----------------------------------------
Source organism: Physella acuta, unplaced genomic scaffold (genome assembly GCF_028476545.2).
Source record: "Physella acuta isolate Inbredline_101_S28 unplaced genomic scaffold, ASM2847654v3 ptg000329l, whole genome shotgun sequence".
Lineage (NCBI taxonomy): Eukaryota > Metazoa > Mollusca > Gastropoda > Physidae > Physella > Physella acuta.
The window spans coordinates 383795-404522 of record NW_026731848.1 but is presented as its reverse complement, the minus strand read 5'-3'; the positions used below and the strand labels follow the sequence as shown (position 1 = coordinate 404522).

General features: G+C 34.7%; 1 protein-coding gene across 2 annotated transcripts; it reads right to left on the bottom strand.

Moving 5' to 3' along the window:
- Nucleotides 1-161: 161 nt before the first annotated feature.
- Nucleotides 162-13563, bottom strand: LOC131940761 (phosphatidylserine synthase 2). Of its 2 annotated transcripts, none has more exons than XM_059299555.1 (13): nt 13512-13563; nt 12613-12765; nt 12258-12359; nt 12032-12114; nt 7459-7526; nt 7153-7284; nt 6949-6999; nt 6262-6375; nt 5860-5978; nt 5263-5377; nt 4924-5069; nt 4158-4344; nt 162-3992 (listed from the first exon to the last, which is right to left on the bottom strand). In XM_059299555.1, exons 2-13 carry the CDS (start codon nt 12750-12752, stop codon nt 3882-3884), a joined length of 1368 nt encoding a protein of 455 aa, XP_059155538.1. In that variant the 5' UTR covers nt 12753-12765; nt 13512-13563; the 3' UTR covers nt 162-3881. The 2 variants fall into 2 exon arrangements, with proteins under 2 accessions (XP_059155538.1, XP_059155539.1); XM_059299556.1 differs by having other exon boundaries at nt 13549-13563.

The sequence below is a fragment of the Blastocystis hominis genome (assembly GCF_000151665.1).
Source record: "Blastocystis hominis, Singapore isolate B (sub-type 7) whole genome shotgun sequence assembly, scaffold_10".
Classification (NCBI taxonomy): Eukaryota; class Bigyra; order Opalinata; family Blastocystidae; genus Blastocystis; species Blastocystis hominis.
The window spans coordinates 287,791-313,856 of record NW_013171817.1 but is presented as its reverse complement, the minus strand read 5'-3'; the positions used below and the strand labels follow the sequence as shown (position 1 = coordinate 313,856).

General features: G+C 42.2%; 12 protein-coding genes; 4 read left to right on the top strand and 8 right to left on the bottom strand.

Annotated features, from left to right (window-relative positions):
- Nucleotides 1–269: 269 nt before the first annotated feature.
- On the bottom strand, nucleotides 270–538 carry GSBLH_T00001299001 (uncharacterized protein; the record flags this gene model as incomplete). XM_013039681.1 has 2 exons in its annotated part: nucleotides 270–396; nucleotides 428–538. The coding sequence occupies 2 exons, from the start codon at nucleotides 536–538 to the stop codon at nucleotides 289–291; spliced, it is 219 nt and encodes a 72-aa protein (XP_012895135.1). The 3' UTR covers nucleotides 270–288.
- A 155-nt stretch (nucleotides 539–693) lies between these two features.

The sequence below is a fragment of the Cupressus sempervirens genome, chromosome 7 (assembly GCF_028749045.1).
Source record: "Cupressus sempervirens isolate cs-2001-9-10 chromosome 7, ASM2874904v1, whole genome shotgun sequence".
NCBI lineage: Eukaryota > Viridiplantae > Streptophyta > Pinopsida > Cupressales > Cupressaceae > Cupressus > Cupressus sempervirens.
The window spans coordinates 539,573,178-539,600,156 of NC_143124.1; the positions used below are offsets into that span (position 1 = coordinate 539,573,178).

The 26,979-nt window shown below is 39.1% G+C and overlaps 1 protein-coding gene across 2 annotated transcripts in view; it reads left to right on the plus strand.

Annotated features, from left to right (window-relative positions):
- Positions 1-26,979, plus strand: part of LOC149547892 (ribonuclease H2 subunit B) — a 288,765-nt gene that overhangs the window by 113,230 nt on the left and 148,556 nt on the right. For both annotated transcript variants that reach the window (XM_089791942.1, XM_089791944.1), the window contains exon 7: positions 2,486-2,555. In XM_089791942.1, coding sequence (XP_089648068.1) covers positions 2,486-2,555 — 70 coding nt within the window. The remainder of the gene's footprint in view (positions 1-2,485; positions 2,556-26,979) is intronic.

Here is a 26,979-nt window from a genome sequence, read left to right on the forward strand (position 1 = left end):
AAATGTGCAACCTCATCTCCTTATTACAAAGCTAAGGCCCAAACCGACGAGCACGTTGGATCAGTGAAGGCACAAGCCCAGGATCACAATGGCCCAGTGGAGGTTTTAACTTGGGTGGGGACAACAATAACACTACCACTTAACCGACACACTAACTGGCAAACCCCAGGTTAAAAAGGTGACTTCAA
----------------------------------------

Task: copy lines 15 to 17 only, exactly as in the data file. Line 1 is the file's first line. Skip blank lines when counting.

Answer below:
- Nucleotides 1–269: 269 nt before the first annotated feature.
- On the bottom strand, nucleotides 270–538 carry GSBLH_T00001299001 (uncharacterized protein; the record flags this gene model as incomplete). XM_013039681.1 has 2 exons in its annotated part: nucleotides 270–396; nucleotides 428–538. The coding sequence occupies 2 exons, from the start codon at nucleotides 536–538 to the stop codon at nucleotides 289–291; spliced, it is 219 nt and encodes a 72-aa protein (XP_012895135.1). The 3' UTR covers nucleotides 270–288.
- A 155-nt stretch (nucleotides 539–693) lies between these two features.